Slightly yellow powder: yield is 0.354 g (77%). Anal. calcd. for C51H57InN6O6 (964.85): C, 63.49; H, 5.95; N, 8.71; In, 11.90; found: C, 63.44; H, 6.12; N, 8.90; In, 12.08%. IR: 3047 m; 2931 m νas CH (cyclohexyl); 2855 m νs CH (cyclohexyl); 2665 w; 2354 w; 2250 w; 1944 w; 1885 w; 1794 w; 1737 w; 1603 s ν(C=O); 1592 s ν(C=C, C=N); 1574 vs; 1535 s; 1485 vs. ν(C=C, C=N); 1461 s; 1441 m; 1405 m; 1382 s; 1362 m; 1350 w; 1323 w; 1238 w; 1178 w; 1140 w; 1077 m; 1066 m; 1027 w; 1011 w; 1001 w; 982 m δr(C-H cyclohexyl); 922 w; 908 w; 893 w; 870 w; 842 w; 815 w; 791 w; 767 w; 757 m; 711 w; 690 w; 668 vw; 656 w; 644 vw; 622 w; 614 w; 511 w; 503 w; 466 w; 446 vw; 419 vw; 412 vw; 404 vw. 1H-NMR (acetone-d6): 7.89–7.85 (m, 2H, o-C6H5); 7.37–7.32 (m, 2.00H, m-C6H5); 7.22–7.19 (m, 1.04H, p-C6H5); 3.12 (m, 1.01H, HC-C=O); 2.45 (m, 3.07H, CH3), 1.90–1.09 (m, 10.44H, cyclohexyl).
Tris-(4-(cyclohexylcarbonyl)-5-methyl-2-phenyl-2,4-dihydro-3H-pyrazol-3-onato) gallium (III), [Ga(QCH)3](4)
Slightly yellow powder: yield is 0.361 g (78%). Anal. calcd. for C51H57GaN6O6 (919.76): C, 66.60; H, 6.25; N, 9.14; Ga, 7.58; found: C, 66.64; H, 6.19; N, 9.21; Ga, 7.69%. IR: 3062 s; 2929 m νas CH (cyclohexyl); 2855 w νs CH (cyclohexyl); 2663 w; 2525 w; 2353 w; 1942 w; 1868 w; 1792 vs; 1606 vs. ν(C=O); 1594 vs. ν(C=C, C=N); 1579 s; 1535 vs; 1495 s ν(C=C, C=N); 1463 s; 1437 m; 1411 s; 1386 m; 1363 m; 1351 m; 1325 w; 1242 w; 1177 w; 1140 w; 1124 s; 1079 m; 1066 m; 1027 m; 1010 m; 984 s δr(C-H cyclohexyl); 924 w; 907 w; 894 w; 872 w; 843 m; 818 m; 791 w; 768 m; 758 s; 716 w; 690 m; 659 m; 643 w; 625 m; 614 w; 509 w; 476 w; 448 w. 1H-NMR (acetone-d6): 8.00–7.78 (m, 2H, o-C6H5); 7.39 (t, 1.04H, p-C6H5); 7.26–7.12 (m, 2.03H, m-C6H5); 3.09 (m, 1.02H, HC-C=O); 2.48 (m, 3.12H, CH3), 1.90–1.09 (m, 10.32H, cyclohexyl).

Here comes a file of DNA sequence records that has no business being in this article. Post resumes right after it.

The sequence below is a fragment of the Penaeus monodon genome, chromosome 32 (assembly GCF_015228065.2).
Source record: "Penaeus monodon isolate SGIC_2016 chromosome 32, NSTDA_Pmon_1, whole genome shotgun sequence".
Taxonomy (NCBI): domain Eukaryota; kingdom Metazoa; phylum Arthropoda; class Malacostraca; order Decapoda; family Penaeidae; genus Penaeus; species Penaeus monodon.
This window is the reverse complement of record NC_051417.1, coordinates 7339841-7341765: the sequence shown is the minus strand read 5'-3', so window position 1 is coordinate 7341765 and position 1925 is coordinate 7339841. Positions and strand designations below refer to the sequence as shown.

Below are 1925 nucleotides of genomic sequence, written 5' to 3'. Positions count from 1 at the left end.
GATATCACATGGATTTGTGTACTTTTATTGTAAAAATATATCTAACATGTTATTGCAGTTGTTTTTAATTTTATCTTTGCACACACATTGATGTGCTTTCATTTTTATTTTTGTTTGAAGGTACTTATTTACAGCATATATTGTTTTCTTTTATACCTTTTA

Polymeric tris-(4-(cyclohexylcarbonyl)-5-methyl-2-phenyl-2,4-dihydro-3H- pyrazol-3-onato)(aqua) scandium (III), [Sc(QCH)3(H2O)]n (5)